In the desire to acquire sound Islamic knowledge and please Allah, there can be no more essential guide than sound morals and manners (ādāb). Any education that is not built upon the foundations of ādāb is bound to crumble or lead astray. This primacy of applied ethics in the Islam worldview can perhaps be best gauged by the erudite hadith and fiqh master ʿAbdullāh ibn al-Mubarak’s (may Allah shower him with His mercy) narration from his teacher, Mukhlid ibn al-Ḥusayn, who once remarked, “We are more in need of acquiring adab than learning hadith.”
Amongst the scholars whose writings reflect this emphasis on social etiquette and manners was Imām Muḥammad Mawlūd (d. 1905), the renowned 19th century Mauritanian reviver of the faith. Other than his Maṭharat al-Qulūb (Purification of the Heart) made famous in the English-speaking world by Shaykh Hamza Yusuf’s translation and lectures, Imam Mawlūd authored a long list of texts on ādāb, including the Maḥārim al-Lisān (Prohibitions of the Tongue), a text on the adab of hosting guests, one on the adab of seeking knowledge, one on eating, and another on the adab of the masjid.
Allah graced our dear friend and noble scholar, Shaykh Rami Nsour, with the opportunity to devote a great amount of time and energy to the instruction of some of these texts and more recently their translation and publication. Several years ago, I was fortunate enough to be able to host and partially attend a lecture by Shaykh Rami on Imam Mawlūd’s poetic treatise on the rights of parents and filial piety, entitled Al-Ẓafar biʾl-Murād fiʾl-Birr biʾl-Ābā waʾl-Ajdād. Though I was only able to catch the end of his lectures, I was awed by the spiritual depth of not only the poem but the translator’s commentary and explanation. Later, Shaykh Rami informed me of his intention to publish his translation of the poem along with a brief commentary extracted from several sources. Since then, I have been eagerly awaiting its publication.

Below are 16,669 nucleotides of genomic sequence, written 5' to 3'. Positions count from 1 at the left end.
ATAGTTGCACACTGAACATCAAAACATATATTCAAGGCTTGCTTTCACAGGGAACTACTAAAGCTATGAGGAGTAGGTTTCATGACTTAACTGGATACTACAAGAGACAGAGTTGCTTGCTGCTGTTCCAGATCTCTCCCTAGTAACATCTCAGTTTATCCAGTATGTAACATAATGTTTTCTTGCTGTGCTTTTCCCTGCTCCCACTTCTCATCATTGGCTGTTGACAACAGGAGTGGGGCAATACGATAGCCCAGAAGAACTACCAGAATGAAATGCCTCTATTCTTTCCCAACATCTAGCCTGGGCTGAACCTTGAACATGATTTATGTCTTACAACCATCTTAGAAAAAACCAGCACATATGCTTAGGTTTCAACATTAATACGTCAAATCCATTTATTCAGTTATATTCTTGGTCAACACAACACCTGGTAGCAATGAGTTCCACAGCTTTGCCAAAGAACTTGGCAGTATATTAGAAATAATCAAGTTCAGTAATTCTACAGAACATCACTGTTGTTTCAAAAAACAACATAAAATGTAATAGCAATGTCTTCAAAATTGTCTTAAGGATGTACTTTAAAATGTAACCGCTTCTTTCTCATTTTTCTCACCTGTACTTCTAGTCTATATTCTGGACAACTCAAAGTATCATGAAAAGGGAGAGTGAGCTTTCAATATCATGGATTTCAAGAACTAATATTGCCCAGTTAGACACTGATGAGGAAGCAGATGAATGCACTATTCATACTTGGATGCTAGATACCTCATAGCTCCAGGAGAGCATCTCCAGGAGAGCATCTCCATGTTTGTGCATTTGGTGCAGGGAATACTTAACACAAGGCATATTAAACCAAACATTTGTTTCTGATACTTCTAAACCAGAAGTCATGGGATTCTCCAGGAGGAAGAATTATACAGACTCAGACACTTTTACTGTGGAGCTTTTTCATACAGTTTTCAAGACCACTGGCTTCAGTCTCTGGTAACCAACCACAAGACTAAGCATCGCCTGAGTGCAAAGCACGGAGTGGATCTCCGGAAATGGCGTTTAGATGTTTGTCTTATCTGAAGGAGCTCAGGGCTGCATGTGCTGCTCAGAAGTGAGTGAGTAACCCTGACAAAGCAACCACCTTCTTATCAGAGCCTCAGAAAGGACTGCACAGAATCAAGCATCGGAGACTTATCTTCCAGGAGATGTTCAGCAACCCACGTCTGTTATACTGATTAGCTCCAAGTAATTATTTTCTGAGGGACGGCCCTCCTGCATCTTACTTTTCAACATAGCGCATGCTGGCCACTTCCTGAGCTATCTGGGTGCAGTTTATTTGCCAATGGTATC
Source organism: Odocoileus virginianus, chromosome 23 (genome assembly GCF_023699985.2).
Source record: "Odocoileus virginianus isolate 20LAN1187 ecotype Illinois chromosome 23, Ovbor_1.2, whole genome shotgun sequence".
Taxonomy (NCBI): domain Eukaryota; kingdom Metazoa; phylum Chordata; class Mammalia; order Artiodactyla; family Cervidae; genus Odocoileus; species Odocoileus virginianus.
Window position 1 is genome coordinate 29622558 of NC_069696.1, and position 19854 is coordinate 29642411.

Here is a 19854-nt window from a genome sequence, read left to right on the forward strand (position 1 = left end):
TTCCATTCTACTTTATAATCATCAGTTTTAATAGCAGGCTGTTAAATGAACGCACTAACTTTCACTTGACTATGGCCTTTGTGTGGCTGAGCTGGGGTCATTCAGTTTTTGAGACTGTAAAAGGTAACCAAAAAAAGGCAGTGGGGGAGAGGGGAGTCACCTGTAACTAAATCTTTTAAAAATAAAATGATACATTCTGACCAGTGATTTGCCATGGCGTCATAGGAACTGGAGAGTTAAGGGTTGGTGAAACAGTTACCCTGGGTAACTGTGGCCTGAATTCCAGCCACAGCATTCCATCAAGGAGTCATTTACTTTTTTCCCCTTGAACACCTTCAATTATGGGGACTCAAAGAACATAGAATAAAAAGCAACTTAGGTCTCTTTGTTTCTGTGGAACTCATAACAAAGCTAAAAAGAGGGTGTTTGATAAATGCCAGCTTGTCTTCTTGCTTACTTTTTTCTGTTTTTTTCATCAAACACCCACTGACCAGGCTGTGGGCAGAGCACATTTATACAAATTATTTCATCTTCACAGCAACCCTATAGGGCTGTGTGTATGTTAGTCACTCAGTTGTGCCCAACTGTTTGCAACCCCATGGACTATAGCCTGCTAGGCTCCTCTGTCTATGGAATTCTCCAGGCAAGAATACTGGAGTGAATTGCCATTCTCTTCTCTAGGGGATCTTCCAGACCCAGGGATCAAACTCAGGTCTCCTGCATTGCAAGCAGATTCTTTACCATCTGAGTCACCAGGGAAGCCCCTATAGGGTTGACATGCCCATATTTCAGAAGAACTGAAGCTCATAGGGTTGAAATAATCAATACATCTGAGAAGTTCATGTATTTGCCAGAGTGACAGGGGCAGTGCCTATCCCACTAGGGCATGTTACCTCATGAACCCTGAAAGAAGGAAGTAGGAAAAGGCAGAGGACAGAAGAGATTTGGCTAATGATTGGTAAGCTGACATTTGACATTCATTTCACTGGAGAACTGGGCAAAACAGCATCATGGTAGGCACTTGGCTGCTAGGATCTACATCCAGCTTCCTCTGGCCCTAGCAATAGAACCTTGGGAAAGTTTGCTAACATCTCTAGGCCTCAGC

A few days ago, I returned from a brief trip to Pakistan in which I visited family and teachers. Spiritually energized upon meeting some of the nation’s great scholars and spiritual masters, I was understandably having withdrawal symptoms upon my return home. To my delight, however, I found two copies of Shaykh Rami’s recent translation The Rights of Parents sitting on my desk.
Having read significant portions of the books since then, I am overjoyed to see that the translation reflects Shaykh Rami’s devotion to tradition and commitment to quality. The translation of the poem is fluid and does not attempt to imitate the poetic style of the original Arabic, a feat which is often attempted at the cost of easy comprehension. The commentary is concise and pleasantly draws from Arabic commentaries full of quotations, anecdotes, and lessons from classical sources.
The commentary includes a variety of discussions, including linguistic analysis, exegesis, historical contentions, legal rulings, and of course, spiritual lessons. At the end of the book, Shaykh Rami has included the original Arabic text with translation as well as a section with just the Arabic text for easy memorization. As the first part in a series of translations that will comprise a larger, more comprehensive curriculum of Islamic texts for English speaking students, Shaykh Rami and Tayba Foundation (under whose name the book has been published) are deserving of a great amount of praise and support. It is hoped that the rest of the Muhammad Mawlūd Adab Series is as excellently published and made widely available for a large audience.
As a first edition of the book, there are understandably a few typographical mistakes that found their way into the book which it is hoped are corrected in subsequent editions. The typesetting, binding, and paper selection is excellent. 136 pages, the book is concise enough to allow the average reader to benefit easily.